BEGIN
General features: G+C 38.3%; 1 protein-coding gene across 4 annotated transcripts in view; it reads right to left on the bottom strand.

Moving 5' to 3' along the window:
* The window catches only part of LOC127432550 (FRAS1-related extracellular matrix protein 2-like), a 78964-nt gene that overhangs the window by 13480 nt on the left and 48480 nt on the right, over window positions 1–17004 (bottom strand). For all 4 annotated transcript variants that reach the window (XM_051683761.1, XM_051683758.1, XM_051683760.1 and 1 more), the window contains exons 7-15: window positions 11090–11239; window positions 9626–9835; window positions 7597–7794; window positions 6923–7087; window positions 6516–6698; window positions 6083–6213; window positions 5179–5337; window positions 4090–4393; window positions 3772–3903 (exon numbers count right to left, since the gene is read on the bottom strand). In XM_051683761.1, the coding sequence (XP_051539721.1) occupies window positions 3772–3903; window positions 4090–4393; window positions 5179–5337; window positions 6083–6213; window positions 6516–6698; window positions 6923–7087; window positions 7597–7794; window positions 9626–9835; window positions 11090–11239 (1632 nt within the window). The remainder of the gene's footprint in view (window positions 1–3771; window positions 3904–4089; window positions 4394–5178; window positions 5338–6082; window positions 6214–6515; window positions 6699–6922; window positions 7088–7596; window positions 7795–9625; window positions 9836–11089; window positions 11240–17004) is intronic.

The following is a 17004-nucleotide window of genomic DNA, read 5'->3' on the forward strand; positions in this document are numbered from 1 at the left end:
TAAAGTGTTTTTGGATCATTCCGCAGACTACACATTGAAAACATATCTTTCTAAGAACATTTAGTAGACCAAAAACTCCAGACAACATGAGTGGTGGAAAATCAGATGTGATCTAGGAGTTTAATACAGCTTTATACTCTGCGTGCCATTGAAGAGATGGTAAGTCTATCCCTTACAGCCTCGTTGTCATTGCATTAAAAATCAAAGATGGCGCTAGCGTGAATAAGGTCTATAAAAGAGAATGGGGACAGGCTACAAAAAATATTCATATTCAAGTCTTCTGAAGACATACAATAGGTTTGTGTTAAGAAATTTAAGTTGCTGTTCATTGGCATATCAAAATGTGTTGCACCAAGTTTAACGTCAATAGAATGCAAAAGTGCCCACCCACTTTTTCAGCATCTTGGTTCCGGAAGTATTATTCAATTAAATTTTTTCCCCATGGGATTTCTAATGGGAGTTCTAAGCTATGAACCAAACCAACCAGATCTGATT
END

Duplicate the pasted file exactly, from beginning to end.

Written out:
General features: G+C 38.3%; 1 protein-coding gene across 4 annotated transcripts in view; it reads right to left on the bottom strand.

Moving 5' to 3' along the window:
* The window catches only part of LOC127432550 (FRAS1-related extracellular matrix protein 2-like), a 78964-nt gene that overhangs the window by 13480 nt on the left and 48480 nt on the right, over window positions 1–17004 (bottom strand). For all 4 annotated transcript variants that reach the window (XM_051683761.1, XM_051683758.1, XM_051683760.1 and 1 more), the window contains exons 7-15: window positions 11090–11239; window positions 9626–9835; window positions 7597–7794; window positions 6923–7087; window positions 6516–6698; window positions 6083–6213; window positions 5179–5337; window positions 4090–4393; window positions 3772–3903 (exon numbers count right to left, since the gene is read on the bottom strand). In XM_051683761.1, the coding sequence (XP_051539721.1) occupies window positions 3772–3903; window positions 4090–4393; window positions 5179–5337; window positions 6083–6213; window positions 6516–6698; window positions 6923–7087; window positions 7597–7794; window positions 9626–9835; window positions 11090–11239 (1632 nt within the window). The remainder of the gene's footprint in view (window positions 1–3771; window positions 3904–4089; window positions 4394–5178; window positions 5338–6082; window positions 6214–6515; window positions 6699–6922; window positions 7088–7596; window positions 7795–9625; window positions 9836–11089; window positions 11240–17004) is intronic.

The following is a 17004-nucleotide window of genomic DNA, read 5'->3' on the forward strand; positions in this document are numbered from 1 at the left end:
TAAAGTGTTTTTGGATCATTCCGCAGACTACACATTGAAAACATATCTTTCTAAGAACATTTAGTAGACCAAAAACTCCAGACAACATGAGTGGTGGAAAATCAGATGTGATCTAGGAGTTTAATACAGCTTTATACTCTGCGTGCCATTGAAGAGATGGTAAGTCTATCCCTTACAGCCTCGTTGTCATTGCATTAAAAATCAAAGATGGCGCTAGCGTGAATAAGGTCTATAAAAGAGAATGGGGACAGGCTACAAAAAATATTCATATTCAAGTCTTCTGAAGACATACAATAGGTTTGTGTTAAGAAATTTAAGTTGCTGTTCATTGGCATATCAAAATGTGTTGCACCAAGTTTAACGTCAATAGAATGCAAAAGTGCCCACCCACTTTTTCAGCATCTTGGTTCCGGAAGTATTATTCAATTAAATTTTTTCCCCATGGGATTTCTAATGGGAGTTCTAAGCTATGAACCAAACCAACCAGATCTGATT